By default, it allows for ssh connections. To turn on your firewall right away, use this:

Next, you must ensure that the service has started. Here is how to check the service status:

Output:

One thing to note is if the firewall is active as well as enabled. This means that the firewall will be launched by default when you reboot your server. Finally, you can get around to setting your firewall policies. Here is how you can list all the currently allowed services:

Output:

Additional services are seen using:

If you want to add a service to the allowed list, use --add-service like this:

The above command will allow TCP traffic on port 80. To apply the changes to the firewall configuration, you have to reload it with this command:

For any future configuration additions, you will have to open the firewall. For a more detailed description of configuring your firewall on CentOS, take a look at our tutorial Setting Up a Firewall with FirewallD on CentOS 7.

5. Give Regular User External Access

The last thing you need to think about is giving SSH access to your non-root user account. How you do this depends on whether your root account is using a password or SSH keys. Lets see how to perform this action in either situation.

  • Using Password Authentication

Let’s say you log into your root account with a password. It means that password authentication is activated for SSH. Use the following command to add SSH to your alternative non-root account:

Substitute with your own username. Then, enter your password to log in. If you want to run a command with admin privileges, remember to use sudo like this:

For each session, you need to enter your password when using sudo for the first time.

  • Using SSH Key Authentication

The other possibility is that your root account is using SSH key based authentication. Generally speaking, using SSH keys is a much more secure option as compared to password authentication. If password authentication is, indeed, disabled, you are using SSH keys. In such a case, you have to make a copy of your public key. Then, add this copy to the new user account’s ~/.ssh/authorized_keys file. This will help you log in. You may also copy the file and directory structure to the new account.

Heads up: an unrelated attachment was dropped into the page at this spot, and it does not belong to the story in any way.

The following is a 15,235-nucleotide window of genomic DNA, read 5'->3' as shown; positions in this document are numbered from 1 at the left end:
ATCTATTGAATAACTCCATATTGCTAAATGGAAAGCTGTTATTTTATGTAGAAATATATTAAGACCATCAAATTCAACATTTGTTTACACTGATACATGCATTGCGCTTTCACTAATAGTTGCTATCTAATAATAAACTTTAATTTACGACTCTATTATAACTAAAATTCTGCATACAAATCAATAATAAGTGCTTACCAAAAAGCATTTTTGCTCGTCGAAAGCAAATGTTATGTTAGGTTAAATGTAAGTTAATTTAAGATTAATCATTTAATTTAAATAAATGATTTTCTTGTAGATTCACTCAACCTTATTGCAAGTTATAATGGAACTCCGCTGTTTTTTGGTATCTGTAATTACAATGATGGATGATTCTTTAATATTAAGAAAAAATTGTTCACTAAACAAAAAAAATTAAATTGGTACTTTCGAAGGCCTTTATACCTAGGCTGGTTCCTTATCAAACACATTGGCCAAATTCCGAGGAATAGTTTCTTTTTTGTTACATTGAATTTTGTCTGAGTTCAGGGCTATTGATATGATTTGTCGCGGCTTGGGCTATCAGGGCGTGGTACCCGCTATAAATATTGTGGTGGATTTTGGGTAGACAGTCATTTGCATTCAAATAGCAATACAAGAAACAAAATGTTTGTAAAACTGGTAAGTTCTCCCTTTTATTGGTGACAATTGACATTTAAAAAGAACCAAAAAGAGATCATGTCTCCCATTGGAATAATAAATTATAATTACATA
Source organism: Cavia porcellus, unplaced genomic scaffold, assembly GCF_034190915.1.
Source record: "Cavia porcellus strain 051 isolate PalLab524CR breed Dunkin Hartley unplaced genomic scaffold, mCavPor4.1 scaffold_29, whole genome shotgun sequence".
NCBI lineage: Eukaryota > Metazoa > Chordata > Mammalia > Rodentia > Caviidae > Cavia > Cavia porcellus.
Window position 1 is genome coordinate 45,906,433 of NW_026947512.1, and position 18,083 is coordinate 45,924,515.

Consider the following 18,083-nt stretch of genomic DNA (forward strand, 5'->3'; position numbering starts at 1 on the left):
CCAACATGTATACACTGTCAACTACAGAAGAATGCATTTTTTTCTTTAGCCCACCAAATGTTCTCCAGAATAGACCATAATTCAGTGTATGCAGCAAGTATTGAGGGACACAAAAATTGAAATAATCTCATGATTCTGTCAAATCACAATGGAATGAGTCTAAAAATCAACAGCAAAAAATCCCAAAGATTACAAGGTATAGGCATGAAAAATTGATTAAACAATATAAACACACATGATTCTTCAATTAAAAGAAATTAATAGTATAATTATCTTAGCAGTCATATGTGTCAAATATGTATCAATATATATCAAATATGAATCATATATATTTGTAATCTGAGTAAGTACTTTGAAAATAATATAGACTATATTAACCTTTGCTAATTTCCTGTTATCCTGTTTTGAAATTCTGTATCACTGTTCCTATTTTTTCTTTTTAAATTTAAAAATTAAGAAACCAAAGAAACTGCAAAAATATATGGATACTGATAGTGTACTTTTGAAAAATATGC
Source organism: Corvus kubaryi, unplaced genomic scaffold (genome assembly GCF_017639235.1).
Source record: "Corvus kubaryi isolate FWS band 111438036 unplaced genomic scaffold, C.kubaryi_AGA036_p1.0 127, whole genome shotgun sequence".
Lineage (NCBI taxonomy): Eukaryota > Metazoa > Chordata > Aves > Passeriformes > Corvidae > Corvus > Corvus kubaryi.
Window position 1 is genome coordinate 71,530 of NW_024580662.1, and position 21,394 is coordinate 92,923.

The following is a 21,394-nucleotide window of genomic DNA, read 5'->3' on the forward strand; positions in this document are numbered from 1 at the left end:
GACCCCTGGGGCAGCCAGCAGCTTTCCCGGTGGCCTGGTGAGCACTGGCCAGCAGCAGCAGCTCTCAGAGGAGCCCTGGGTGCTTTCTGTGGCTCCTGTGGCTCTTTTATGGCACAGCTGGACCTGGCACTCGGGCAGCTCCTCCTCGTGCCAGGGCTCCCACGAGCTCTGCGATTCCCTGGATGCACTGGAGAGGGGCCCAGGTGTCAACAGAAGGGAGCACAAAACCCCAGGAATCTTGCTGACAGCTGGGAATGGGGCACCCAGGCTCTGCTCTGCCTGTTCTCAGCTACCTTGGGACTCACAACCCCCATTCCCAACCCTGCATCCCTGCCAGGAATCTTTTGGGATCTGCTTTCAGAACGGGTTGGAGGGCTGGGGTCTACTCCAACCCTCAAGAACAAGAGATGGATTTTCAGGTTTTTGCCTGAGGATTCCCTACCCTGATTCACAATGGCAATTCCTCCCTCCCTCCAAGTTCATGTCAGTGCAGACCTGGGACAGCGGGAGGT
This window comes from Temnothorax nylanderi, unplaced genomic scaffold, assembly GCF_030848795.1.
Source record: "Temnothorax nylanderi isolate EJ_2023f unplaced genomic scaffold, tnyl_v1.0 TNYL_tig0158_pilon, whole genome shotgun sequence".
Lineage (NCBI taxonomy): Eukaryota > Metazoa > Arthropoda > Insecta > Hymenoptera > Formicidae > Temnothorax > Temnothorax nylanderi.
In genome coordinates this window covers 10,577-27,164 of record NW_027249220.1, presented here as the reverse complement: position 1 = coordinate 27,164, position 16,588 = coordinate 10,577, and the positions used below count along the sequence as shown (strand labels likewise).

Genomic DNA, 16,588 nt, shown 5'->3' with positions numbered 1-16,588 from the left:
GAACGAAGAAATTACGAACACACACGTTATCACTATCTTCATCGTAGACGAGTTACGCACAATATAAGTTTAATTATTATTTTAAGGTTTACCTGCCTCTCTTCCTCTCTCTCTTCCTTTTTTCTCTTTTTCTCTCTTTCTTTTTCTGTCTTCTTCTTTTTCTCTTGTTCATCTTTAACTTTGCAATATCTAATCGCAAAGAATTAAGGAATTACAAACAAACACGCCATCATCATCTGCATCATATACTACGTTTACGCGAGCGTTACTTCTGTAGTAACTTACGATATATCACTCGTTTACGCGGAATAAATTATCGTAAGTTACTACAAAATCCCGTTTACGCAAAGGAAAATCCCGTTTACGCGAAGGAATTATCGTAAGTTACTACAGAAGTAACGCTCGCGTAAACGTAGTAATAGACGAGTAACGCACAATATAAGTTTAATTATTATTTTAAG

The easiest way to copy is to use the rsync command. This way, you will retain the correct ownership and permissions. This command will copy the ssh directory of the root user as well as retain the relevant permissions.

Make sure to take into consideration the slash when using the rsync command. Your source ~/.ssh directory should not have a trailing slash when using rsync. If you use a trailing slash like this: ~/.ssh/, the command will not copy the entire directory structure. Instead, it will copy the contents of the directory onto the sudo user’s home directory. As such, the files will not be in the right place.

Here is the command:

Open up a new terminal and a new SSH session. This should be through your non-root user:

Again, add sudo before the command to access admin privileges:

Similarly to the previous session, you will have to enter the password when using sudo the first time in each session.

Conclusion

By this point, you should have a good understanding of how the server configuration works. Following these steps will help you perform basic server setup. Once you set a foundation for your server, you can start installing the software you need.

Take a look at more resources from our blog to help you utilize CentOS servers:

Happy Computing!